US electronics retailer Best Buy has begun asking punters if they'd be interested coughing up $1499 for a 42in HD TV from Apple.
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Amazon lures Microsoft WinPhone chief with Kindle

Microsoft's man rallying developers and partners to buy into Windows Phone is reportedly jumping ship to help push Amazon's cross-platform Kindle push.
Samsung Series 7 Chonos Intel Core i7 notebook

Samsung Series 7 Chonos 15.6in Core i7 notebook

Review Surely someone is having a laugh. Having read nothing but five-star reviews of this luxury notebook on other sources, I find myself surprised to be staring at a four-star product on my desk. Four stars is pretty good, you know, but that’s one less than five.
The Register breaking news

MPs rattle telcos to help kill extremist material online

Update Internet service providers must do better at removing violent material from websites, a group of MPs thundered today.
Asus Eee Pad Transformer Prime and friend

Analyst touts iPad 'transformer' after CEO confab

Will the Apple iPad 3 be an 'homage' to the Asus Eee Pad Transformer Prime, complete with clever clip-on keyboard accessory? One financial analysts comments, posted after a meeting with Apple CEO Tim Cook, suggests it might be.
The Register breaking news

Apple vs Amazon in ereader format smackdown

Format wars are a mixed blessing for consumers. Whether it's Betamax versus VHS or Blu-Ray versus HD-DVD, the consumer ultimately wins because companies have to advance superior technologies. But problems arise if the format you backed loses the war - and your device becomes next year's expensive doorstop.
Battery Windows 7

Scientists weave battery into clothing

Scientists charged into the fashion industry this week, unveiling a flexible battery that can be woven into fabric and used to boost the juice of everyday gadgets.
Caleb Cox, 06 2012
The Register breaking news

Google and Facebook remove 'offensive' content from Indian sites

Facebook and Google have removed content from Indian domain websites in response to a court order to get rid of "objectionable content".
The Register breaking news

Job-seeking Marriott hacker gets 30 months' porridge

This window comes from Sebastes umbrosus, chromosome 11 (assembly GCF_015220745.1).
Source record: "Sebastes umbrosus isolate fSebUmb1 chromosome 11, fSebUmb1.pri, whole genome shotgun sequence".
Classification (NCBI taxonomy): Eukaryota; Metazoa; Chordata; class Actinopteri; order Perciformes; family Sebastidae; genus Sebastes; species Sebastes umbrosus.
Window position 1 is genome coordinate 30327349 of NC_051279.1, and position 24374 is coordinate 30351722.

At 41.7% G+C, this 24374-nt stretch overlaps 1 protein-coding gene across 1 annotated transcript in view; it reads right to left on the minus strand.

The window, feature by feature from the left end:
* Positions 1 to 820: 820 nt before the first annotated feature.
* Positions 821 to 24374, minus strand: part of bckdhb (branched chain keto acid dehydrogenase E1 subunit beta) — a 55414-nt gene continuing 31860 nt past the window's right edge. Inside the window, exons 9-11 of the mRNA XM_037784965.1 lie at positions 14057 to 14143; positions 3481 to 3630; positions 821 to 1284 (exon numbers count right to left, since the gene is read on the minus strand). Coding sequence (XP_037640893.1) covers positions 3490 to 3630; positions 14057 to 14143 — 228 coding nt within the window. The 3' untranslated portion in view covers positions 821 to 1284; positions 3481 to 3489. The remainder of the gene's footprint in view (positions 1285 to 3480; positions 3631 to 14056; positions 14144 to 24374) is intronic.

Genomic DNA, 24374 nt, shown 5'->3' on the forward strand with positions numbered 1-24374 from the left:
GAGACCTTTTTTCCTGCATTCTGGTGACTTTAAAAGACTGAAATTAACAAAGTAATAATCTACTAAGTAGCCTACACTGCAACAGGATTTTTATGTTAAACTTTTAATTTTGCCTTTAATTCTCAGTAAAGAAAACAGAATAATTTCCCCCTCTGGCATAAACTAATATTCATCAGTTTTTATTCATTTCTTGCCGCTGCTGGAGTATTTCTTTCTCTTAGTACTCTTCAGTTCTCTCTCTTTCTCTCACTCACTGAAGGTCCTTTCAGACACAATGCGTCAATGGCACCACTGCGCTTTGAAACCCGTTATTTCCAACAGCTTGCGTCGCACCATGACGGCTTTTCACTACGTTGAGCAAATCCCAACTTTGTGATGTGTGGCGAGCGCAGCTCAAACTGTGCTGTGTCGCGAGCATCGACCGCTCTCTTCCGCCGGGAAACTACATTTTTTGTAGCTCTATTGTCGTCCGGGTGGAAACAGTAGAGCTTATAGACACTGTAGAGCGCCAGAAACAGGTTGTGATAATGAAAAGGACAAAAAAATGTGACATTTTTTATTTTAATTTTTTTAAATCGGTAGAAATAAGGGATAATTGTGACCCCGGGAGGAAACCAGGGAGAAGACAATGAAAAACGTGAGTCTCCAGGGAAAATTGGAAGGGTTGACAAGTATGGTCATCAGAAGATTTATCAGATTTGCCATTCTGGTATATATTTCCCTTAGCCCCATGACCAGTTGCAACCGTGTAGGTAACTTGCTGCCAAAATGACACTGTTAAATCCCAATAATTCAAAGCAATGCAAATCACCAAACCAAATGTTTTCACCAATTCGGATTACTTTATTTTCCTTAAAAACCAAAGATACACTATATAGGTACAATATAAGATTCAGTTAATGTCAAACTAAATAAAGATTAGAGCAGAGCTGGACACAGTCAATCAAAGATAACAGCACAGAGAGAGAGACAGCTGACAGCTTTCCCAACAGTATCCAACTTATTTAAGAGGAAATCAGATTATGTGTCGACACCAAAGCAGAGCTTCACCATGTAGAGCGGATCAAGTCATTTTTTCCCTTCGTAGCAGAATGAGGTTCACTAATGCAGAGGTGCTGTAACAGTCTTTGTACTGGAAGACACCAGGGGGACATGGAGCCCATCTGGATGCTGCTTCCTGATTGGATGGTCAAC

A job-seeking Hungarian hacker who tried to land work with Marriott by hacking into the hotel chain's network before "offering" to sort out the resulting mess has been found guilty of hacking and attempted extortion and jailed for 30 months.

Schools IT supplier RM swings to full year loss after sales dive

Ailing specialist education IT supplier RM has admitted it reacted too slowly to government budget cuts in schools after revealing massive losses in fiscal 2011 ended 30 November.
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BTJunkie closes shooting gallery

Popular torrent search engine BTJunkie – nothing to do with BT – is voluntarily closing, according to a notice posted on the site, without offering a reason. The site has indexed other torrent trackers since 2005, and was the fifth most popular Torrent site.
The Register breaking news

Windows Phone 8 to get NFC, HD and Skype

Following a leaked video which showed Windows Phone top dog Joe Belfiore listing the features adorning the next version of Windows Phone, beta testers have come clean on what we should expect.
Bill Ray, 06 2012
The Register breaking news

Ofcom proposes fall in BT Openreach charges to rivals

Updated BT will be forced to cut the prices of the access charges it applies to the company's broadband and telephone lines when leasing them out to other providers, Ofcom said today.
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Apple tells authors: All your books iBook files are belong to us

In a legal rewrite pushed out Friday, Apple has made its iBooks publishing agreement sound slightly less evil by clarifying just what you can do with the content you create on its iBook Author software.
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Apple kicks China's most popular browser out of iTunes

Qihoo, maker of the most popular web browser in China, has had all of its products kicked out of iTunes, though it's far from clear which breach of the rules is responsible.
Bill Ray, 06 2012

Printed jaw lets woman swallow again

3D printing techniques have been taken to jaw-dropping heights after an 83-year-old woman was given a replacement mandible. She becomes the first patient ever to be fitted with a printed lower jaw.
Caleb Cox, 06 2012
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Google tells French watchdog 'non' on privacy tweak halt

Google has rejected calls from the European Union's watchdog to delay imminent changes to the Chocolate Factory's privacy policy.